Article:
Unlike their cold-weather relatives, Humboldt penguins live only in South America, along the rocky Pacific coast of Chile and Peru. The Saint Louis Zoo’s Michael Macek has been monitoring the penguins there, tracking their health and numbers.
Republican congressman Todd Akin stopped off in Columbia Thursday in one of his last campaign rallies ahead of Tuesday's primary election that pits Akin against two other high-profile GOP candidates vying to challenge U.S. Senator Claire McCaskill in November.
Missouri businesses directly harmed by the summer heat and drought can get low-interest loans through the U.S. Small Business Administration.
Small nonfarm businesses, agricultural cooperatives and nonprofit organizations are eligible for up to $2 million for expenses caused by the drought. The deadline for loans is March and applications can be submitted online at https://disasterloan.sba.gov/ela/.
Farmers growing crops have insurance to ward off the financial failure of their season during this terrible drought. But there’s no safety net like that in place for livestock producers. And any emergency aid is tied up in Washington politics.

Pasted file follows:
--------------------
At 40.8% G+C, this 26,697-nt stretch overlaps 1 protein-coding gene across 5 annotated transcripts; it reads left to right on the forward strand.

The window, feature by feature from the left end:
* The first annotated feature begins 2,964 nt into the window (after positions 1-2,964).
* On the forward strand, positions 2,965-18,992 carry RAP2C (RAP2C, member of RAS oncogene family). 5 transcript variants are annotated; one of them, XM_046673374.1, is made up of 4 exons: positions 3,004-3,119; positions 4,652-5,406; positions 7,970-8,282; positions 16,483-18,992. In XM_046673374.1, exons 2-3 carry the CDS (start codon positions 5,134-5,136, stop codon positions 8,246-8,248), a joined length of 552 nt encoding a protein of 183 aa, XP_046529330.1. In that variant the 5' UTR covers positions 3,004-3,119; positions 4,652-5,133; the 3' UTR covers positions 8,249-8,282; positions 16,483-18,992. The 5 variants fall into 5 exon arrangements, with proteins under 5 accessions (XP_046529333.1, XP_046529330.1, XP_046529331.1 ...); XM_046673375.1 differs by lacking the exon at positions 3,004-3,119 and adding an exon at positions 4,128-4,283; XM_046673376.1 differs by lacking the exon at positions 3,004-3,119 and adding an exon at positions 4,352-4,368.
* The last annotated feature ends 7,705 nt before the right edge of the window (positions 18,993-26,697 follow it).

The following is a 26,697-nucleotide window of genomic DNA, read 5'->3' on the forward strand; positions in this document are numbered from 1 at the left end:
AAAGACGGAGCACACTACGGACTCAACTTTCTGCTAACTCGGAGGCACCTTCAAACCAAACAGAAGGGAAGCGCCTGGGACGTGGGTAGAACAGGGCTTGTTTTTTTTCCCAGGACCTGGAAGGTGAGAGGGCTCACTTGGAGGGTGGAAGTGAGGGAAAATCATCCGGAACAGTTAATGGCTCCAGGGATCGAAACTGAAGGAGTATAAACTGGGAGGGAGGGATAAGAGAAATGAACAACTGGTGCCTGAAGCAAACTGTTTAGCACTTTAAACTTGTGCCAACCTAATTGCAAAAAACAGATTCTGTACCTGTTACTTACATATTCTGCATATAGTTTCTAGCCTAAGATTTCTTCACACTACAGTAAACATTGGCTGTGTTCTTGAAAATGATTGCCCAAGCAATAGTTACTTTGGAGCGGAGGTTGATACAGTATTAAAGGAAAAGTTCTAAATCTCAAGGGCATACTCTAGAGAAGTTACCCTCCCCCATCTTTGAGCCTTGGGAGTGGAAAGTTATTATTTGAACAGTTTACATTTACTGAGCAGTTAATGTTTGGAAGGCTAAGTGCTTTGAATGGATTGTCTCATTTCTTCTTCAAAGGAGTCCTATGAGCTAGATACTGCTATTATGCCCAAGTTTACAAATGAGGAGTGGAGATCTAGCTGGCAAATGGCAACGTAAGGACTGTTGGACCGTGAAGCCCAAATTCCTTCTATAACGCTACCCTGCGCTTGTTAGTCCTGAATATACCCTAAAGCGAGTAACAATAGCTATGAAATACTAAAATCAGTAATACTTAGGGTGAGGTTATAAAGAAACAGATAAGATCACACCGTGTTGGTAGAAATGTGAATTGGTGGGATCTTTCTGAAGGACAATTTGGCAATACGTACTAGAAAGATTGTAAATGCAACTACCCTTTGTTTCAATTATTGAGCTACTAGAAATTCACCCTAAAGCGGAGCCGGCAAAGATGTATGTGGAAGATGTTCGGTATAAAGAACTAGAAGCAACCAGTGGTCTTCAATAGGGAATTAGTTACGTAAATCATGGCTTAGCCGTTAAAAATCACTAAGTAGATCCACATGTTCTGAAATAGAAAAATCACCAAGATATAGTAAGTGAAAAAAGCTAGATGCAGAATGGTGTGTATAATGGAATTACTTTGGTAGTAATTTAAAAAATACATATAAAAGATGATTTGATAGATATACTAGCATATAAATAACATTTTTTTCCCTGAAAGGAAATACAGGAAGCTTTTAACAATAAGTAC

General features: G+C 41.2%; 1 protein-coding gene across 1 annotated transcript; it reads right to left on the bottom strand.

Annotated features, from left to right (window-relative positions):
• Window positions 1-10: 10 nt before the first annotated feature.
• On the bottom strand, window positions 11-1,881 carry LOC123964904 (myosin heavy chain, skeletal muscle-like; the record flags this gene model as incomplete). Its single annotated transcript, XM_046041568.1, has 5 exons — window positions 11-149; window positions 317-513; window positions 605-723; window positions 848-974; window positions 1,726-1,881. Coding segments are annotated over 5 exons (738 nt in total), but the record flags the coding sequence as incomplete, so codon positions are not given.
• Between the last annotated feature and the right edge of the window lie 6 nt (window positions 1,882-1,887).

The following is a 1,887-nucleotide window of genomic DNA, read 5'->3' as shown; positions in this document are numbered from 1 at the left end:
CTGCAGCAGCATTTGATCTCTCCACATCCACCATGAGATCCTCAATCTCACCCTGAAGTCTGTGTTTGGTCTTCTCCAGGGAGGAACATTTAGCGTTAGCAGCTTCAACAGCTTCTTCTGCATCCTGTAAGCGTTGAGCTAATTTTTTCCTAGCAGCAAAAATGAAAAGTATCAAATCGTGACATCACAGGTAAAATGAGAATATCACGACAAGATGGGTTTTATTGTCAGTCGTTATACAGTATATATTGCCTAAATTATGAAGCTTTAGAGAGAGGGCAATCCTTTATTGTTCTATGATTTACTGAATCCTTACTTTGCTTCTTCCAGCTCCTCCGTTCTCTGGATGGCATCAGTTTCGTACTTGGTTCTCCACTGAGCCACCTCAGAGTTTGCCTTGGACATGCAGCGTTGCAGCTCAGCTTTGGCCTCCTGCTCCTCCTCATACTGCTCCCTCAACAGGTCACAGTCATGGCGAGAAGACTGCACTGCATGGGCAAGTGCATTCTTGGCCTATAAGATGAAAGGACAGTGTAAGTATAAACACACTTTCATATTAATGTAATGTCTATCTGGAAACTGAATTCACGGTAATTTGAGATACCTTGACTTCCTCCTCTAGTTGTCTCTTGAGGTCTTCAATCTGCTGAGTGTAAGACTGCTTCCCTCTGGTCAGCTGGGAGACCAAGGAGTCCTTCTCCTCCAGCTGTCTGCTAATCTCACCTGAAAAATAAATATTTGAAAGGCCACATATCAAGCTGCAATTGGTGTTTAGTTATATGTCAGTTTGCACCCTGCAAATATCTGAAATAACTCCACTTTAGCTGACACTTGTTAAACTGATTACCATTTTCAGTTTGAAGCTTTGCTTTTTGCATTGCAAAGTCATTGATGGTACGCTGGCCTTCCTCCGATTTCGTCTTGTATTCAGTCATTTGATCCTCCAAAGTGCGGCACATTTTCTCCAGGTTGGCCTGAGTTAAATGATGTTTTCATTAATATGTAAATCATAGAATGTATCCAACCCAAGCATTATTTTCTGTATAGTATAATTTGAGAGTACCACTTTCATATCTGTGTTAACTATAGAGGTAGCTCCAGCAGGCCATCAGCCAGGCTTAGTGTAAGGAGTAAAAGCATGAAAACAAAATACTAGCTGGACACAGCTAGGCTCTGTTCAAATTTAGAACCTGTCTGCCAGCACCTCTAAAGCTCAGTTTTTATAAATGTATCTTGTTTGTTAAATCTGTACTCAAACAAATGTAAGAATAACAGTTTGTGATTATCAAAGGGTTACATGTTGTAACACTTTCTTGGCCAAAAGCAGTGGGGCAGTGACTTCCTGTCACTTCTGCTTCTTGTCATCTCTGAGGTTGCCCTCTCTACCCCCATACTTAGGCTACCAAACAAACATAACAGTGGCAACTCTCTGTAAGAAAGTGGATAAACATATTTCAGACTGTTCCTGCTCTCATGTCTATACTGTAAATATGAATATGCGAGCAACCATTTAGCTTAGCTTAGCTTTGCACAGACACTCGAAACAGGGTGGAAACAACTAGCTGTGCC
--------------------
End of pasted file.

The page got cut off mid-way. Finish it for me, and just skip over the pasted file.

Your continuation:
The rock and the hard place where Stacey McCallister now sits looks like this:
Rock: McCallister’s herd of 200 dairy cattle in south central Missouri have feed for about the next 60 days.
Missouri utility regulators have given approval for what Ameren Missouri calls the most aggressive energy efficiency plan ever in the state.
Under the plan approved Wednesday by the Missouri Public Service Commission, Ameren will invest $147 million over three years in several programs that seek to reduce electricity use by 800 million megawatt-hours.
The plan was part of a negotiated settlement among Ameren, PSC staff, consumer advocates and environmental groups.
The Tiger Town events that were planned to be held in downtown Columbia this fall to correspond with two home football games have been canceled due to a lack of funding. In a press release, head organizer Greg Steinhoff said it took them substantially more time to define the event, leaving less time to sell the event to potential donators. He said that despite the hard work by the organizers they came up short of the financial commitments necessary to stage the event.
Governor Jay Nixon (D) says his administration is keeping tabs on river levels along the Missouri and Mississippi as drought conditions persist across the state. He indicates that the Missouri River may be in worse shape.
“I think that the challenges on the Missouri are a little more significant than the Mississippi," Nixon said at a gathering Wednesday in Jefferson City. "Minnesota has had a fair amount of rain in that part of the country, but we’re watching those issues very carefully.”